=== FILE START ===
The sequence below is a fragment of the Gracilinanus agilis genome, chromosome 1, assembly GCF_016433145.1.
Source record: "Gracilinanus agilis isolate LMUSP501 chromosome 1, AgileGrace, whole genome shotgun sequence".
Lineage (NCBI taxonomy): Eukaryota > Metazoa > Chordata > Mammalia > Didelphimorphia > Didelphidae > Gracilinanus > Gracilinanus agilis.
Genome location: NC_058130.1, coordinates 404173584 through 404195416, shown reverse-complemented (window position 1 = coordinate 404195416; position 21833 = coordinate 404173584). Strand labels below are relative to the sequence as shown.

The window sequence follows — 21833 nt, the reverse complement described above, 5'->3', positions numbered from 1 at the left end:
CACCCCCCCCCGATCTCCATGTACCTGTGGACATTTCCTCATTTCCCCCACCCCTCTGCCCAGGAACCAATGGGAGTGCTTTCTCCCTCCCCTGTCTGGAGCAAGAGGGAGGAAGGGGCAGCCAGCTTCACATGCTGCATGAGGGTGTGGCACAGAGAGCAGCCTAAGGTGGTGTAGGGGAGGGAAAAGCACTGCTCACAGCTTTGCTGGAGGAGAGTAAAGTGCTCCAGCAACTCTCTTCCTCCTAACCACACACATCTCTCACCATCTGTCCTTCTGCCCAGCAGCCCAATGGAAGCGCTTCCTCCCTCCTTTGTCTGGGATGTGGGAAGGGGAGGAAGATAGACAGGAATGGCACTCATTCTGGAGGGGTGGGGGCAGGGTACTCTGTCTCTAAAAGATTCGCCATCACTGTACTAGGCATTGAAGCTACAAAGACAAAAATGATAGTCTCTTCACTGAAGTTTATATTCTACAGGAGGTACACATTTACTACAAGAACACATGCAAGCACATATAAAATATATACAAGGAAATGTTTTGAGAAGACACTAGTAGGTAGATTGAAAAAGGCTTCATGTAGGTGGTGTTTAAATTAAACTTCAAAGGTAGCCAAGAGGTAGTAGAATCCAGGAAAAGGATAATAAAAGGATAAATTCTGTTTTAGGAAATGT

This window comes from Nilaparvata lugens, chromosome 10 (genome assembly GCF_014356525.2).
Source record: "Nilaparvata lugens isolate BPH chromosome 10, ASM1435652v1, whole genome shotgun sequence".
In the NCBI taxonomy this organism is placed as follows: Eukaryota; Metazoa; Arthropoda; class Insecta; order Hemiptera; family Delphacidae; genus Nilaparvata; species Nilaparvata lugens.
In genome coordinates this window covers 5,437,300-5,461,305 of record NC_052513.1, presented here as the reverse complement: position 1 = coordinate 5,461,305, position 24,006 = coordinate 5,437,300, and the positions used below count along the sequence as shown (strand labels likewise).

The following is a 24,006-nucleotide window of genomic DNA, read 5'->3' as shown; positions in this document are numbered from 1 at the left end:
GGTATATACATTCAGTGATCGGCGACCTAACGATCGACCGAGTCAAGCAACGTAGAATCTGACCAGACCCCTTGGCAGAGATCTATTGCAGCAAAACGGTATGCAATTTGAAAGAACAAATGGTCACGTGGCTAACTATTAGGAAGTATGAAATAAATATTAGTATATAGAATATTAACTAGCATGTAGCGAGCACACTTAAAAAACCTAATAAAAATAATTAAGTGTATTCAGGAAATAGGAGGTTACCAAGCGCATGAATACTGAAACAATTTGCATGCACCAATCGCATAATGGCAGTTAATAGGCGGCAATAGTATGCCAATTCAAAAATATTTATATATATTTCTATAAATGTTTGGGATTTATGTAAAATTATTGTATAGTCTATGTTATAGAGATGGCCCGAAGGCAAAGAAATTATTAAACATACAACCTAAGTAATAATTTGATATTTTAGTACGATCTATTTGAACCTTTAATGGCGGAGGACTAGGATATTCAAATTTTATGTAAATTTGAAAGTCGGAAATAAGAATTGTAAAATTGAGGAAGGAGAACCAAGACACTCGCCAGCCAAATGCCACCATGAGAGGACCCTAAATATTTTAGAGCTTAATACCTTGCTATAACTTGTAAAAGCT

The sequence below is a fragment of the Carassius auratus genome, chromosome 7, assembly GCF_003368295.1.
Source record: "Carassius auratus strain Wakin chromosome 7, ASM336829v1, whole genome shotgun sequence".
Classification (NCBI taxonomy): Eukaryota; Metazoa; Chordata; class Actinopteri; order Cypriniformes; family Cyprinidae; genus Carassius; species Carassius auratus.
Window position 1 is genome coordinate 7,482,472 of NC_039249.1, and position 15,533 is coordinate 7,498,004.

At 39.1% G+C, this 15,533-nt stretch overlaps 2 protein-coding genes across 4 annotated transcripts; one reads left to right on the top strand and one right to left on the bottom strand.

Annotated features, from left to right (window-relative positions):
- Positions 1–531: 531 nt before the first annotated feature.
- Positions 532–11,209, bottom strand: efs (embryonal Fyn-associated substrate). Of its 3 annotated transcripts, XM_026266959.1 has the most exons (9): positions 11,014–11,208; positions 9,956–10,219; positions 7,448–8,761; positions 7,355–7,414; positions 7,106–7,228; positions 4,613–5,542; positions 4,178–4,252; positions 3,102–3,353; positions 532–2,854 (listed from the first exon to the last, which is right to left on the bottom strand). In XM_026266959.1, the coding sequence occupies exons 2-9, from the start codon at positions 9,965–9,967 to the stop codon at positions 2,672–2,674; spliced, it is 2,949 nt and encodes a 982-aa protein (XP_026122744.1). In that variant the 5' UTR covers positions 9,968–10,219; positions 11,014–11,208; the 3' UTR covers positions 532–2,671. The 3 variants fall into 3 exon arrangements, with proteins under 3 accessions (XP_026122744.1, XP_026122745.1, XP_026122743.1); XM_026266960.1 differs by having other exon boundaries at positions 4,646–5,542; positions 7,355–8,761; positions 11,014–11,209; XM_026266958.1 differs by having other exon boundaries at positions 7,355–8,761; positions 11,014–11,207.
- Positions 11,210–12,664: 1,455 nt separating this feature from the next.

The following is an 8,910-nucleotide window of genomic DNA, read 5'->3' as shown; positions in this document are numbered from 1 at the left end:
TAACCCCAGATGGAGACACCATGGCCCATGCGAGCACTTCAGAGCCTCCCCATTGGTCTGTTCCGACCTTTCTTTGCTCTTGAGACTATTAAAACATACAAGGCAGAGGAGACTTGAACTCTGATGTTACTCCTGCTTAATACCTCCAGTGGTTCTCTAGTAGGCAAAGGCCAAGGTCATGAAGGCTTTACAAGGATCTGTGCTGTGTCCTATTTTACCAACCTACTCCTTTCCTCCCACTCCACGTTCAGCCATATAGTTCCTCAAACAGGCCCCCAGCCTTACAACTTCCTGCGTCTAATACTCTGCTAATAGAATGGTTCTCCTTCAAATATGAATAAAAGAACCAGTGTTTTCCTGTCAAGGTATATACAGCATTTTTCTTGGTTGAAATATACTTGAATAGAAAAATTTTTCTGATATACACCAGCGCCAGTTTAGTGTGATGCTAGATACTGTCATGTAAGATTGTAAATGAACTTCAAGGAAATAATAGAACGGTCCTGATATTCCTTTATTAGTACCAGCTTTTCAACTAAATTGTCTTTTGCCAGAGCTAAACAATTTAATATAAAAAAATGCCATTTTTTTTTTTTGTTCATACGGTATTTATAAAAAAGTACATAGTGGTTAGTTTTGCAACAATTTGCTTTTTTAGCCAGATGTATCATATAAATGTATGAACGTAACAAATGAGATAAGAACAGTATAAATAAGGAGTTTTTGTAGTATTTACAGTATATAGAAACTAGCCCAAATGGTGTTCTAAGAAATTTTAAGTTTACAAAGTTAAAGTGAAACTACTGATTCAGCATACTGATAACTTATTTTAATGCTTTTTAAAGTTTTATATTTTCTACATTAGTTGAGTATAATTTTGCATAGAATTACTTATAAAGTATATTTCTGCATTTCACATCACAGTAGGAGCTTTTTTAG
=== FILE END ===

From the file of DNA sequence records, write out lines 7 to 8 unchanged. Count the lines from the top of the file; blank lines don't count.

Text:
This window comes from Nilaparvata lugens, chromosome 10 (genome assembly GCF_014356525.2).
Source record: "Nilaparvata lugens isolate BPH chromosome 10, ASM1435652v1, whole genome shotgun sequence".